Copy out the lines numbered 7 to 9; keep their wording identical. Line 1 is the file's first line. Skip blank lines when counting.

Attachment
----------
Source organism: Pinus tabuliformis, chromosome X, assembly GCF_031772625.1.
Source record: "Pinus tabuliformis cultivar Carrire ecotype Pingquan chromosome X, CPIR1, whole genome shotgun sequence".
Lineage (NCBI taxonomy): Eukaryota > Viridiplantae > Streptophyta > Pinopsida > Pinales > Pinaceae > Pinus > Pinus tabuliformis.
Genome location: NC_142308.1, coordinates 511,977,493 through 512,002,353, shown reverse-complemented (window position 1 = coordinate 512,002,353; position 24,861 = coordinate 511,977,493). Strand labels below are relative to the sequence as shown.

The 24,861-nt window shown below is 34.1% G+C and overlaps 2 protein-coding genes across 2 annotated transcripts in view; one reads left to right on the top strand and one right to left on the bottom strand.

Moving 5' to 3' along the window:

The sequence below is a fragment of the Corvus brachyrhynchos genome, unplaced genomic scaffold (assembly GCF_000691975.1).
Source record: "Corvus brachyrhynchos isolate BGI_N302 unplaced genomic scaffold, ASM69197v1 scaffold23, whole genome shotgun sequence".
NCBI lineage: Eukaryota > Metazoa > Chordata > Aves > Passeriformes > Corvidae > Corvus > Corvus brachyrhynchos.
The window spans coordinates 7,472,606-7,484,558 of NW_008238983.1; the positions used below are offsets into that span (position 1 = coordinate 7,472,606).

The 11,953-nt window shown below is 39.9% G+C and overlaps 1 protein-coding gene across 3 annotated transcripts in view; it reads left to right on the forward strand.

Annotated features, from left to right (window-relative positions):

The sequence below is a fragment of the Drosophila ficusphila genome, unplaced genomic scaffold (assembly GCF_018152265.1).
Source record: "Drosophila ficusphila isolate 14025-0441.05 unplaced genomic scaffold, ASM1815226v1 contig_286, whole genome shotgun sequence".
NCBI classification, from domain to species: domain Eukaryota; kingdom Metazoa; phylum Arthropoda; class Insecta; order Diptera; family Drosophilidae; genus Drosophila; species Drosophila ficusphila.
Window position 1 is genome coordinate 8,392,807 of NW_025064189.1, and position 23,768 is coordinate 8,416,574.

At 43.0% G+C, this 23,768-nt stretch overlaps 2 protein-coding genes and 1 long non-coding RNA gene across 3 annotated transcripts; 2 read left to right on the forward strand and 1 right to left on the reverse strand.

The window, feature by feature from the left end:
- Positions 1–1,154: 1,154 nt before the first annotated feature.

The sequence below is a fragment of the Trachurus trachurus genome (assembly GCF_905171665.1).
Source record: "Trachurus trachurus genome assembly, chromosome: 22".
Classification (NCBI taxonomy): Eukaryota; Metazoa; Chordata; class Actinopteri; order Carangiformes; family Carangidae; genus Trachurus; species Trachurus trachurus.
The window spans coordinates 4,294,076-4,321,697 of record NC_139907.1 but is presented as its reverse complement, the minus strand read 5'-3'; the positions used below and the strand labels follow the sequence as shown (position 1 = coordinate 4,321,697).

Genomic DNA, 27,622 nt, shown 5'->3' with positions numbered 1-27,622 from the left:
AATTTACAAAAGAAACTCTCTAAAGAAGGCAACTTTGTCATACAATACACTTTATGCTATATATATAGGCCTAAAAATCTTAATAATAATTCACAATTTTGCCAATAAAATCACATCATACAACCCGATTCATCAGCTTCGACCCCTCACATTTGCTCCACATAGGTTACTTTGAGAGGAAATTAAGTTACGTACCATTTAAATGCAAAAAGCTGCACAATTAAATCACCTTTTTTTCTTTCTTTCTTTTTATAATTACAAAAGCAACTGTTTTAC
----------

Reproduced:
The sequence below is a fragment of the Corvus brachyrhynchos genome, unplaced genomic scaffold (assembly GCF_000691975.1).
Source record: "Corvus brachyrhynchos isolate BGI_N302 unplaced genomic scaffold, ASM69197v1 scaffold23, whole genome shotgun sequence".
NCBI lineage: Eukaryota > Metazoa > Chordata > Aves > Passeriformes > Corvidae > Corvus > Corvus brachyrhynchos.